- What’s your budget for health insurance? An important component of how to choose health insurance is that premiums must be affordable for both you and your employees. If you can only contribute 50% to your employees’ health insurance, will your employees be able to pay their share of the premiums? Depending on the plan you choose, employees may also be responsible for copays, deductibles, and other costs. According to a 2017 report by PeopleKeep, the average cost an employer pays per month for single coverage is $540 and $1,468 for family coverage. In this example, if you multiply those rates times 10 single coverage employees and 10 family coverage employees, the employer’s monthly cost totals $20,080. That amount can be reduced when employers require their employees to pay a portion of the premiums. That said, employers always run the risk of having employees decline participation in the plan because they can’t afford the premiums. Employers also need to budget for costs to pay someone to administer the group plan which averages around 13 hours per month and a total of 30 hours during the annual open enrollment/renewal period.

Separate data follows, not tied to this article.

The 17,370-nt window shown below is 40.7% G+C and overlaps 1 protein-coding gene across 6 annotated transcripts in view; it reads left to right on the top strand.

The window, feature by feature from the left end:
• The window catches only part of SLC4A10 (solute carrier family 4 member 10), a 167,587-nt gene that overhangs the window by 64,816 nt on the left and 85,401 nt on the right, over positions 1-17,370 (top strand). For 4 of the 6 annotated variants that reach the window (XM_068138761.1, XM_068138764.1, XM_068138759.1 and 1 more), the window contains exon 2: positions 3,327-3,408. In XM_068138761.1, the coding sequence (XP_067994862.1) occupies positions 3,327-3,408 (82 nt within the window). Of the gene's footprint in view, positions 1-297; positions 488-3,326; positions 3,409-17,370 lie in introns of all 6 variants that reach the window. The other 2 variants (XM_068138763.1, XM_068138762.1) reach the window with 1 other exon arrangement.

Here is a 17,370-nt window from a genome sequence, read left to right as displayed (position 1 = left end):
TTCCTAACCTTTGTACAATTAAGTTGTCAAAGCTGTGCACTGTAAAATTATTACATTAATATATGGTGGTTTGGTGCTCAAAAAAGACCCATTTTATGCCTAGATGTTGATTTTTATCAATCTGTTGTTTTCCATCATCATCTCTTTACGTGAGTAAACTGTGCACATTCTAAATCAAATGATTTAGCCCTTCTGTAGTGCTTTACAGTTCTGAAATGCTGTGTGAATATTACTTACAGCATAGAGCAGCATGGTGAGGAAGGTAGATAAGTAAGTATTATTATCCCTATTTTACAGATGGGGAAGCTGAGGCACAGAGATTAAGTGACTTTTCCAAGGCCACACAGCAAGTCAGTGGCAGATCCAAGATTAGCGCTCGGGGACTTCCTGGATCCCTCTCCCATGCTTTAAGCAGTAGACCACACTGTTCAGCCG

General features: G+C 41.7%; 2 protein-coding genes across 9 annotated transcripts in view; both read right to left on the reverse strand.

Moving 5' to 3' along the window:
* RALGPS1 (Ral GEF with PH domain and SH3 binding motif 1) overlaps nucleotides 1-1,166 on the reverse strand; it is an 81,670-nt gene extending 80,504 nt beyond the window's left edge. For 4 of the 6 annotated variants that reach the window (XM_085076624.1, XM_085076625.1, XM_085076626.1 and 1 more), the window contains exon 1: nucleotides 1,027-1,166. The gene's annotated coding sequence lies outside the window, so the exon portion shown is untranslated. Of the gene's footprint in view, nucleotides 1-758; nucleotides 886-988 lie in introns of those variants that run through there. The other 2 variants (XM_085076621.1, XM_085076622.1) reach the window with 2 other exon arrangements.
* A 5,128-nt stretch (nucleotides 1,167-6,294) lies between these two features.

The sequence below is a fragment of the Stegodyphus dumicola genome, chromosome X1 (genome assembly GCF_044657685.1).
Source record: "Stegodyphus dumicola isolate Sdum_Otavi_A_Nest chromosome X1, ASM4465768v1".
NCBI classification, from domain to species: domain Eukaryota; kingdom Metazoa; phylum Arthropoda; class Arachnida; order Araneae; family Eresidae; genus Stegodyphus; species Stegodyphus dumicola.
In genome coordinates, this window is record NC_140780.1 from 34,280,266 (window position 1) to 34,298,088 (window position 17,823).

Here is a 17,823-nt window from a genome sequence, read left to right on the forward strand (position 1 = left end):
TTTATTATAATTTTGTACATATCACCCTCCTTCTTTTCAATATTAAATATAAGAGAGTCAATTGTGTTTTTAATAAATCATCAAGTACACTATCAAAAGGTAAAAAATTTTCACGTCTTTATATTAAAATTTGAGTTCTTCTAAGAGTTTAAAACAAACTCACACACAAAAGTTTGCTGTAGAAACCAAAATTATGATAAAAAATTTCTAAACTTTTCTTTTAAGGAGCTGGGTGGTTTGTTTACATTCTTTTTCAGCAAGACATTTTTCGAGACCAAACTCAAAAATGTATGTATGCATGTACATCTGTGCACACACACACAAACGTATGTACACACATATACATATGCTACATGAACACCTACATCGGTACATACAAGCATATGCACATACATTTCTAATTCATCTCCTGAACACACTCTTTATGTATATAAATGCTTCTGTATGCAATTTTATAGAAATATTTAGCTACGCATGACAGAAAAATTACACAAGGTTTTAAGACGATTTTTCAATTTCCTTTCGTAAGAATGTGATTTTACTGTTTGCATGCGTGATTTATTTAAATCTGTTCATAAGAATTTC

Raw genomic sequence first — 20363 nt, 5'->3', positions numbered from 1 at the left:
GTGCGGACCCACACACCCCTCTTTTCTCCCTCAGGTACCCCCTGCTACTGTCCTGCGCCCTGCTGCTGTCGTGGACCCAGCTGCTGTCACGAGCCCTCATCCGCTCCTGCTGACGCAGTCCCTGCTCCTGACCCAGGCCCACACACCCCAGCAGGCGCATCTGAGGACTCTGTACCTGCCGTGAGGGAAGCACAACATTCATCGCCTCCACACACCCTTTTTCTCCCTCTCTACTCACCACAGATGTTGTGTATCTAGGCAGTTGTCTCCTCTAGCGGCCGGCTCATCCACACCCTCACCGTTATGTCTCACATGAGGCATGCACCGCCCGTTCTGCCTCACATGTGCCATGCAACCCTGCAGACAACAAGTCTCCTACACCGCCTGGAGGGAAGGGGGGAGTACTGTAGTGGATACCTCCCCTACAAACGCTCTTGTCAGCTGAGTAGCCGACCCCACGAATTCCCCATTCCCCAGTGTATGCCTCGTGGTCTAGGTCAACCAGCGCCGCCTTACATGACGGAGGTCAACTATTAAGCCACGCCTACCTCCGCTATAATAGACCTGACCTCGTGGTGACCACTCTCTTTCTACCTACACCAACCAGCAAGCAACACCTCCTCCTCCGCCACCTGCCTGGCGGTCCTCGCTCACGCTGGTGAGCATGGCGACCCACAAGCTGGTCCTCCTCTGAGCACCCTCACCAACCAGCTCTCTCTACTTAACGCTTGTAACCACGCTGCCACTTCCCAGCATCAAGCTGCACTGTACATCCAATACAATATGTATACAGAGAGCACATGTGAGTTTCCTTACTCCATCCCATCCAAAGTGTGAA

- Do you know what benefits are most beneficial for your employees? As is normally the case, some of your employees may be healthier than others. Have your employees complete a survey listing the benefits that are most valuable to them before deciding on a plan. You should be able to choose a plan that accommodates most of their medical needs. Your priority is to offer insurance that has valuable benefits at a reasonable price. Some businesses use HRAs (health reimbursement arrangements) where each employee has a monthly allowance and can purchase a personal health insurance policy. One example of an HRA is a QSEHRA (qualified small employer health reimbursement arrangement). After employees spend their allowance, the employer reimburses them. The money employees receive is tax-free. This type of arrangement helps employers set allowances that fit their budgets and employees can choose the benefits they want.